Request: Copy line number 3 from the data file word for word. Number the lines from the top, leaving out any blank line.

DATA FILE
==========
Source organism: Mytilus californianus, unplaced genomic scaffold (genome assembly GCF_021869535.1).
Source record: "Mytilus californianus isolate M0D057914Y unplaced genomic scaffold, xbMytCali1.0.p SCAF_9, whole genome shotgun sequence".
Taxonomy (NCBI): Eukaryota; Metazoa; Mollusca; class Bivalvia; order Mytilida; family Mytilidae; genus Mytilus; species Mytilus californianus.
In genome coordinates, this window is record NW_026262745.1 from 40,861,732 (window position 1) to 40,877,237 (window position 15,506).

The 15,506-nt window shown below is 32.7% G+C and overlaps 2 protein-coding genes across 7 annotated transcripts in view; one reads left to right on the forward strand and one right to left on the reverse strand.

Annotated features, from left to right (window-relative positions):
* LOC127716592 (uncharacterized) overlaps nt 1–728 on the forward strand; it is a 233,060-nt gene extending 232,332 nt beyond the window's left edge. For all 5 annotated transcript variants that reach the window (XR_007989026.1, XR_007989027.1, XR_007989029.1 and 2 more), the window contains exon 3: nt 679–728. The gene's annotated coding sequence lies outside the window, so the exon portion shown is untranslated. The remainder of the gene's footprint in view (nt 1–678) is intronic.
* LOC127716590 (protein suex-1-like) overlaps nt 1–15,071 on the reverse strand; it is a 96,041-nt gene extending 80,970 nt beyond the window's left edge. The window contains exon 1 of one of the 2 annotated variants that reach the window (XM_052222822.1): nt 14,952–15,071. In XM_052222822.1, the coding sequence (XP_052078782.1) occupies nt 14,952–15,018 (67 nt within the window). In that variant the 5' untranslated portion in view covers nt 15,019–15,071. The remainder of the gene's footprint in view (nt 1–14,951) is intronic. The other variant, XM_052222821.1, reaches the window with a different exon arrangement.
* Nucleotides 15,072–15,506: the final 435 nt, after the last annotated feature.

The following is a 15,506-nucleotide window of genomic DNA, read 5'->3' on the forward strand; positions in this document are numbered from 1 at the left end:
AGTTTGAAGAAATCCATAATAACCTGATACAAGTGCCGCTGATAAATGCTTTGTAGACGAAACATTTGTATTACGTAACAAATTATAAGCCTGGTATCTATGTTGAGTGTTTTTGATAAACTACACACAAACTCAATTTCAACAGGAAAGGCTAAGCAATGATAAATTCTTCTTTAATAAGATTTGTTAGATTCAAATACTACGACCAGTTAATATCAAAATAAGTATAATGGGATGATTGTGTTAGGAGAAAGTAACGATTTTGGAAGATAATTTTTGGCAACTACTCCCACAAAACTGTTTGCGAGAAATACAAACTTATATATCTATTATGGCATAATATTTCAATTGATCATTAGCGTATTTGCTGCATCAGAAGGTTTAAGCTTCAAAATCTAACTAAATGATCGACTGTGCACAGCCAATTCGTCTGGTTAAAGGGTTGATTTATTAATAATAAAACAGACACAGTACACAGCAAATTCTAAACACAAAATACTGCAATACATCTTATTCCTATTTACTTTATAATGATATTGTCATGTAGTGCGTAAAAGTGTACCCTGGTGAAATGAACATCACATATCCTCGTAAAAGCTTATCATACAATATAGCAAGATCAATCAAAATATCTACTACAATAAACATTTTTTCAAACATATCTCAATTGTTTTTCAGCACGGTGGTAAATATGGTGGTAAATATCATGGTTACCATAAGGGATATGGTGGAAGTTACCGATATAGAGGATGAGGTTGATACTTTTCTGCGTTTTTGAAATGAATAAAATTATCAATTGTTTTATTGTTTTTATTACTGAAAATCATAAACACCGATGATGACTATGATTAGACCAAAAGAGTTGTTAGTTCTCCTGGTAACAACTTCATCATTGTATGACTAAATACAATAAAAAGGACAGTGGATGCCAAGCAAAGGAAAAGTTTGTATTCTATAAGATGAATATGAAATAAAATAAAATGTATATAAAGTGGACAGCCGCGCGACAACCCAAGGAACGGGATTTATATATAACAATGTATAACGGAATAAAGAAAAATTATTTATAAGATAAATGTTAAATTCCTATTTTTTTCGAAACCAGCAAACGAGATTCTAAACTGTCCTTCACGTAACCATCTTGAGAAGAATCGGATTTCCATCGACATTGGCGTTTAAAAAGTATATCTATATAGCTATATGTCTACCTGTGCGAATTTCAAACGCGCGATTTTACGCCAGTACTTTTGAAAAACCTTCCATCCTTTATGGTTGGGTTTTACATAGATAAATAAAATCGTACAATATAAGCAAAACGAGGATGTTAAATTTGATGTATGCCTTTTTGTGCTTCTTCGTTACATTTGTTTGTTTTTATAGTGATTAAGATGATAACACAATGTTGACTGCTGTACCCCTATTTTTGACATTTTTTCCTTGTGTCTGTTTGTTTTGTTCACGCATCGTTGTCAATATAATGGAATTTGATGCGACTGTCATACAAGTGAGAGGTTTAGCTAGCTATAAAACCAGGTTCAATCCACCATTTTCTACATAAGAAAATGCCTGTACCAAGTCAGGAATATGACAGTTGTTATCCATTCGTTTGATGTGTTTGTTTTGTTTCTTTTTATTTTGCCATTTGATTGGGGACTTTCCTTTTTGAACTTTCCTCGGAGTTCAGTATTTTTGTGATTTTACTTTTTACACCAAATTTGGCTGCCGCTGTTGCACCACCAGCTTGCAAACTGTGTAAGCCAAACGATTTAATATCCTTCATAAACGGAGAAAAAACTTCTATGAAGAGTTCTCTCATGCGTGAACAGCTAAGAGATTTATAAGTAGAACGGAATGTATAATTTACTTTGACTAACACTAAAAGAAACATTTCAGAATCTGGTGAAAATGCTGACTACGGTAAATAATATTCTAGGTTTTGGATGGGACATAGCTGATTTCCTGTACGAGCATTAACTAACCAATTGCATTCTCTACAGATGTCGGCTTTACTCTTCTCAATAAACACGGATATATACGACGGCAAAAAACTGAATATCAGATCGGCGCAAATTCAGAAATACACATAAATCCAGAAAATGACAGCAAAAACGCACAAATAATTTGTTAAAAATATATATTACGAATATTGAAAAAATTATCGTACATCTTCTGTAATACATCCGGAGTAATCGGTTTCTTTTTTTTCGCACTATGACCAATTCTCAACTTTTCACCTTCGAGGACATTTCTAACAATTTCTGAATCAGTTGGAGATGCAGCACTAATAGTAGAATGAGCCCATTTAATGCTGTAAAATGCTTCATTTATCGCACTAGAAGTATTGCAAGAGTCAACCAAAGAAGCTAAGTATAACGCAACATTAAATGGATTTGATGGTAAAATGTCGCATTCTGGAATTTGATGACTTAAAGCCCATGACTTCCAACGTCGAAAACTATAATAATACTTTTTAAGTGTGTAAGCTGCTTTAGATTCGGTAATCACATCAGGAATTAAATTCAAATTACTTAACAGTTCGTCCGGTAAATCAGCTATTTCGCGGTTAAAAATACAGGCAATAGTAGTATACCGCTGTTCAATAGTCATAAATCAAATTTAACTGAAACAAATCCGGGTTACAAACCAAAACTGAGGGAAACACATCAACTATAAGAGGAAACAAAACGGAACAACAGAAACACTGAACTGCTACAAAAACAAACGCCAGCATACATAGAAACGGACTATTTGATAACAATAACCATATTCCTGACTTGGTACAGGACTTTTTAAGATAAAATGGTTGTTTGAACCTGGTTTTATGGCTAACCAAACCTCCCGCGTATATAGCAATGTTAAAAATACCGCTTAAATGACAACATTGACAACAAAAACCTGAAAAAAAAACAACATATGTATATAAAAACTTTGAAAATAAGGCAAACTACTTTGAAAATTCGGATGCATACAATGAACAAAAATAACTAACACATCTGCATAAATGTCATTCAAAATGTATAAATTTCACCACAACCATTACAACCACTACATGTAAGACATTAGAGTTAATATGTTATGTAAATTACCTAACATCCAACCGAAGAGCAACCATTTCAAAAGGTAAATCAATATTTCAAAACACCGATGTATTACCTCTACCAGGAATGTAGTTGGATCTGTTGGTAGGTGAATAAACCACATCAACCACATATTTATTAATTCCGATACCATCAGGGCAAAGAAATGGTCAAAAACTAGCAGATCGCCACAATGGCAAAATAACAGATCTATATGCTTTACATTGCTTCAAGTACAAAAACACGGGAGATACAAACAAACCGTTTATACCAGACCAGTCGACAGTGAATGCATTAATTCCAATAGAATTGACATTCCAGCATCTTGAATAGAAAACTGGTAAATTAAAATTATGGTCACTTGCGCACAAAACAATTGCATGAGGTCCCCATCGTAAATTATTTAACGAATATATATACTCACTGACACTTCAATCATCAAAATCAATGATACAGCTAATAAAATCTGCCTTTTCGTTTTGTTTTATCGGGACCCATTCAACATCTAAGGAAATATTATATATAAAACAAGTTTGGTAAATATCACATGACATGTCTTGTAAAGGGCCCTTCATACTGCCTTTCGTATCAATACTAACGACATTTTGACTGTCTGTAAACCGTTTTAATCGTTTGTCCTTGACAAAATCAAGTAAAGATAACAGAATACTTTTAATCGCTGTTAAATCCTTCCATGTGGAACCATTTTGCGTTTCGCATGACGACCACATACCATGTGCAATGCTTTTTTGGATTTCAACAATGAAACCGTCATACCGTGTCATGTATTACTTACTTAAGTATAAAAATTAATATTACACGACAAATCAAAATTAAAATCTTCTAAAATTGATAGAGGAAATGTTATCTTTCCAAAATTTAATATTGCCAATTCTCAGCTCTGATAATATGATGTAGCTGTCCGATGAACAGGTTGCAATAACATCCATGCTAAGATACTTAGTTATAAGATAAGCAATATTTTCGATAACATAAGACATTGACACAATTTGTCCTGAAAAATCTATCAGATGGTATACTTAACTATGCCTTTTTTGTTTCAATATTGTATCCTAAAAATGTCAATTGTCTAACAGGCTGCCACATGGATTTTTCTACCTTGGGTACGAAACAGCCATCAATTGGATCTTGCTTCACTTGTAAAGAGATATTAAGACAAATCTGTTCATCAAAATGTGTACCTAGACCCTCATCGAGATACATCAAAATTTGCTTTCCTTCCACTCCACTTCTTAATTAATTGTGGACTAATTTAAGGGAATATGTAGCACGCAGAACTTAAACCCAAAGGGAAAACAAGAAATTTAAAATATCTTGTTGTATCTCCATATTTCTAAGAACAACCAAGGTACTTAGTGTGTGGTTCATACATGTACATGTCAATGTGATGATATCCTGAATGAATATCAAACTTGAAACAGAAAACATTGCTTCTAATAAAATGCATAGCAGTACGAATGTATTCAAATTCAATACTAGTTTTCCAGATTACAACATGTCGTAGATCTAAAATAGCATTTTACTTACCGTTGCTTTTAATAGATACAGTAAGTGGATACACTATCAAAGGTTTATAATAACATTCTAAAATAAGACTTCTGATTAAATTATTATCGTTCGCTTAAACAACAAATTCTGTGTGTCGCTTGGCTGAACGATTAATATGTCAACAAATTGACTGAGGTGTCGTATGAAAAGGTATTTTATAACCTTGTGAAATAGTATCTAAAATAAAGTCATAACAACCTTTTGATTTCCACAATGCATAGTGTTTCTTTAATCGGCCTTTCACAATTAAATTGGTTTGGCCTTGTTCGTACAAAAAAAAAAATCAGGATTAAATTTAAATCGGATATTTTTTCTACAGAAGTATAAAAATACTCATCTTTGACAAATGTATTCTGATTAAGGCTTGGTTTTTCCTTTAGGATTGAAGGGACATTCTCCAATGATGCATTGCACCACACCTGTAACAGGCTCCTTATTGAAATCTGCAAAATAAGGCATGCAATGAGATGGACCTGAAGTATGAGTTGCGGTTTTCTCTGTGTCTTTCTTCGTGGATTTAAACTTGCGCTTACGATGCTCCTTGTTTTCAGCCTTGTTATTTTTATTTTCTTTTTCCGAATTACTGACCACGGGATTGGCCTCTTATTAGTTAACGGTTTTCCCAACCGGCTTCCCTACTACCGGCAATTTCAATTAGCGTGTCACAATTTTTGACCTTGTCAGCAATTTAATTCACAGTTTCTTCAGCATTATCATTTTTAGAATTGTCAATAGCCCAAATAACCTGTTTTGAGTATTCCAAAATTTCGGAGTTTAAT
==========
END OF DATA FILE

Taxonomy (NCBI): Eukaryota; Metazoa; Mollusca; class Bivalvia; order Mytilida; family Mytilidae; genus Mytilus; species Mytilus californianus.